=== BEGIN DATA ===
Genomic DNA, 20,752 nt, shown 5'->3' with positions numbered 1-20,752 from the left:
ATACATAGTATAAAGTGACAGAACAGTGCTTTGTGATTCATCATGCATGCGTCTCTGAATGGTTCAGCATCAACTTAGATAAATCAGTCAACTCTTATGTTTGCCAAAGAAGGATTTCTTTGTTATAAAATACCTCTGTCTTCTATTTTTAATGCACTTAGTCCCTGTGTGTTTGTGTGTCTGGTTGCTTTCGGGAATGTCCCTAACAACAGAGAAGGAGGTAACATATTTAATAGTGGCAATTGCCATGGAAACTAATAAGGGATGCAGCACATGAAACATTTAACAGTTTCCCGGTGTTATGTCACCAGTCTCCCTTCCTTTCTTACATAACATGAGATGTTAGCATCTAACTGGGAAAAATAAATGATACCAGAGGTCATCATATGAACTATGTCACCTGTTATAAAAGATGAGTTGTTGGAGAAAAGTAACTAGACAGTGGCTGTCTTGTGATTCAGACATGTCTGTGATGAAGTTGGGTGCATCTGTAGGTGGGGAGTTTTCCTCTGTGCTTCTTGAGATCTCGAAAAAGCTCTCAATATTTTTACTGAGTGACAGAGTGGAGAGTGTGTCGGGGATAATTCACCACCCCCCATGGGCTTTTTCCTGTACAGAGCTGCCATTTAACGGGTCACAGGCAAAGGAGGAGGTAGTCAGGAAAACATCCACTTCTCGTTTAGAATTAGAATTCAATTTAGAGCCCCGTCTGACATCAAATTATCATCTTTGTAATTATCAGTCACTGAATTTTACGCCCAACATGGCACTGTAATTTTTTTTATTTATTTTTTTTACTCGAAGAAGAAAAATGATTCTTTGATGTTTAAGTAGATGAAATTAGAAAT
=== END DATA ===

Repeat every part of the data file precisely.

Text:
Genomic DNA, 20,752 nt, shown 5'->3' with positions numbered 1-20,752 from the left:
ATACATAGTATAAAGTGACAGAACAGTGCTTTGTGATTCATCATGCATGCGTCTCTGAATGGTTCAGCATCAACTTAGATAAATCAGTCAACTCTTATGTTTGCCAAAGAAGGATTTCTTTGTTATAAAATACCTCTGTCTTCTATTTTTAATGCACTTAGTCCCTGTGTGTTTGTGTGTCTGGTTGCTTTCGGGAATGTCCCTAACAACAGAGAAGGAGGTAACATATTTAATAGTGGCAATTGCCATGGAAACTAATAAGGGATGCAGCACATGAAACATTTAACAGTTTCCCGGTGTTATGTCACCAGTCTCCCTTCCTTTCTTACATAACATGAGATGTTAGCATCTAACTGGGAAAAATAAATGATACCAGAGGTCATCATATGAACTATGTCACCTGTTATAAAAGATGAGTTGTTGGAGAAAAGTAACTAGACAGTGGCTGTCTTGTGATTCAGACATGTCTGTGATGAAGTTGGGTGCATCTGTAGGTGGGGAGTTTTCCTCTGTGCTTCTTGAGATCTCGAAAAAGCTCTCAATATTTTTACTGAGTGACAGAGTGGAGAGTGTGTCGGGGATAATTCACCACCCCCCATGGGCTTTTTCCTGTACAGAGCTGCCATTTAACGGGTCACAGGCAAAGGAGGAGGTAGTCAGGAAAACATCCACTTCTCGTTTAGAATTAGAATTCAATTTAGAGCCCCGTCTGACATCAAATTATCATCTTTGTAATTATCAGTCACTGAATTTTACGCCCAACATGGCACTGTAATTTTTTTTATTTATTTTTTTTACTCGAAGAAGAAAAATGATTCTTTGATGTTTAAGTAGATGAAATTAGAAAT